A quote from PEPE’s own disclosure:
“PEPE is a meme coin with no intrinsic value or expectation of financial return. There is no formal team or roadmap. The coin is completely useless and for entertainment purposes only.”
The quirky token gained traction among traders due to its association with @Matt_Furie's famous internet meme character Pepe the Frog – as well as the trend for memecoins and aggressive promo campaign, of course.
There are not much riskier digital assets than memecoins, highly volatile coins based on internet memes with little (if any) apparent utility. Their prices can spike suddenly, leading to inconceivable returns for some lucky traders. Still, liquidity issues could prevent them from realizing that profit, meaning it would be challenging to exit a position and cash out in "real" money without dumping the asset's price.
There are additional warning signs linked to $PEPE. According to Goplus data, the PEPE contract has six suspicious functions (while only three are publicly available); for instance, the contract developer:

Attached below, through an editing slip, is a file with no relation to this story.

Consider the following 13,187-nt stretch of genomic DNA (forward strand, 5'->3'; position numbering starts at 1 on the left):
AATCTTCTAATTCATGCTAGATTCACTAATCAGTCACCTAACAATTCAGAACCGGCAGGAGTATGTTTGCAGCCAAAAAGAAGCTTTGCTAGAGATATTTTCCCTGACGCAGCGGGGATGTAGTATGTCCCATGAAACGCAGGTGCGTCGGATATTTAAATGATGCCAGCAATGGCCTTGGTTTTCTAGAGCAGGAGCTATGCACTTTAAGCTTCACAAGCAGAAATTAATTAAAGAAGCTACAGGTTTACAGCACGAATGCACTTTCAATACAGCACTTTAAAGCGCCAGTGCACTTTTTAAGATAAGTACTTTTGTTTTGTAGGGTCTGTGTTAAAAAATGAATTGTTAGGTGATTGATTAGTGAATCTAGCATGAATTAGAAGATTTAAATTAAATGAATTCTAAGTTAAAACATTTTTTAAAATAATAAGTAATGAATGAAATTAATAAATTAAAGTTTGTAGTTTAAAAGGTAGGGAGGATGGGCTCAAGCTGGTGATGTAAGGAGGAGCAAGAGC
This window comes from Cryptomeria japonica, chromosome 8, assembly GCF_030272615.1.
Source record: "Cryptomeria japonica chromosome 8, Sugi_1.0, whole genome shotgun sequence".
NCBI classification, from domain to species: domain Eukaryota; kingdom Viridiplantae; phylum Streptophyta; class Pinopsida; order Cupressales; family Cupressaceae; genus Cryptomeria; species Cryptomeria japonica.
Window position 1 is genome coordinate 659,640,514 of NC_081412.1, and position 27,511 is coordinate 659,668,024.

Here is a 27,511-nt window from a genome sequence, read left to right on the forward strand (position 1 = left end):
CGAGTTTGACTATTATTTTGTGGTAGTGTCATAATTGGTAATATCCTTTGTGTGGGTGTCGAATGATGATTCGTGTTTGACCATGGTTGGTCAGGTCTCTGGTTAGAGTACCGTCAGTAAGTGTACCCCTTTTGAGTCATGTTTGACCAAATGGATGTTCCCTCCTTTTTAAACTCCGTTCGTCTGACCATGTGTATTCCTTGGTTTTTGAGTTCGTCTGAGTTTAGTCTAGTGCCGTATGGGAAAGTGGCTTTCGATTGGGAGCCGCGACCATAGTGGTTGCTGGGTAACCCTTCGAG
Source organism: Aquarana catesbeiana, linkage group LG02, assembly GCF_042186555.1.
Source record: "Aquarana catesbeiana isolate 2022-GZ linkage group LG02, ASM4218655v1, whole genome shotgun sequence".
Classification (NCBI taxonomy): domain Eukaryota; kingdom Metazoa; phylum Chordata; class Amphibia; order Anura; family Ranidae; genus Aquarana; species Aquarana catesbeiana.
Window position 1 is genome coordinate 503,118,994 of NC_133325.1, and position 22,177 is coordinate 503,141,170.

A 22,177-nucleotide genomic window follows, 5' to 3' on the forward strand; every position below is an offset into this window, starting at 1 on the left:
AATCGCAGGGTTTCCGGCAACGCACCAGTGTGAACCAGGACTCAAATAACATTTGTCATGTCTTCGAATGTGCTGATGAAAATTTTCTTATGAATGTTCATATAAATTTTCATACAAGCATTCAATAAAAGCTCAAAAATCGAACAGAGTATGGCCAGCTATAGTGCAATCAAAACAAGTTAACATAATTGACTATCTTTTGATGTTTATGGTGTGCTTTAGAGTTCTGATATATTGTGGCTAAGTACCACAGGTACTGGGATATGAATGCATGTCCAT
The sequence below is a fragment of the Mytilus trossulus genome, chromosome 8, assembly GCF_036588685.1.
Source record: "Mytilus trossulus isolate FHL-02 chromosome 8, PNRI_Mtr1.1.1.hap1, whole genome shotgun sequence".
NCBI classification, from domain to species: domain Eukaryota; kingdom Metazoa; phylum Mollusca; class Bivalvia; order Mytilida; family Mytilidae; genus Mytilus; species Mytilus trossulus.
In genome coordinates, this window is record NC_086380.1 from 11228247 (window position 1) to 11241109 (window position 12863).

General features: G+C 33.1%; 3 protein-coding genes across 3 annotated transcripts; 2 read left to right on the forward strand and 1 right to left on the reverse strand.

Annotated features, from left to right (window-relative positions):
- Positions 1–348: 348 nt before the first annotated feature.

- Can blacklist an unlimited number of addresses, creating conditions for a so-called honeypot attack when a fraudster blocks investors from withdrawing their capital
- Can change the number of tokens available for trading, creating a risk of a dump
- Has already put a limit on the number of transferable tokens for an unknown reason, although even this parameter can be modified
These concerns, however, didn't stop several major exchanges (incl. OKX, Huobi, Bitget, and MEXC) from adding $PEPE to their listings and its price from skyrocketing by thousands of percent. Because healthy and fun degen gambling has all the rights to existing, too.
…And if you decide to play this game, take a look at this recent study from CoinGecko first:
Actually, I don't want to give you any advice in this regard. Still, I have one essential recommendation: no matter how ridiculous another memecoin is, please, don't ever try to play against the market by shorting it.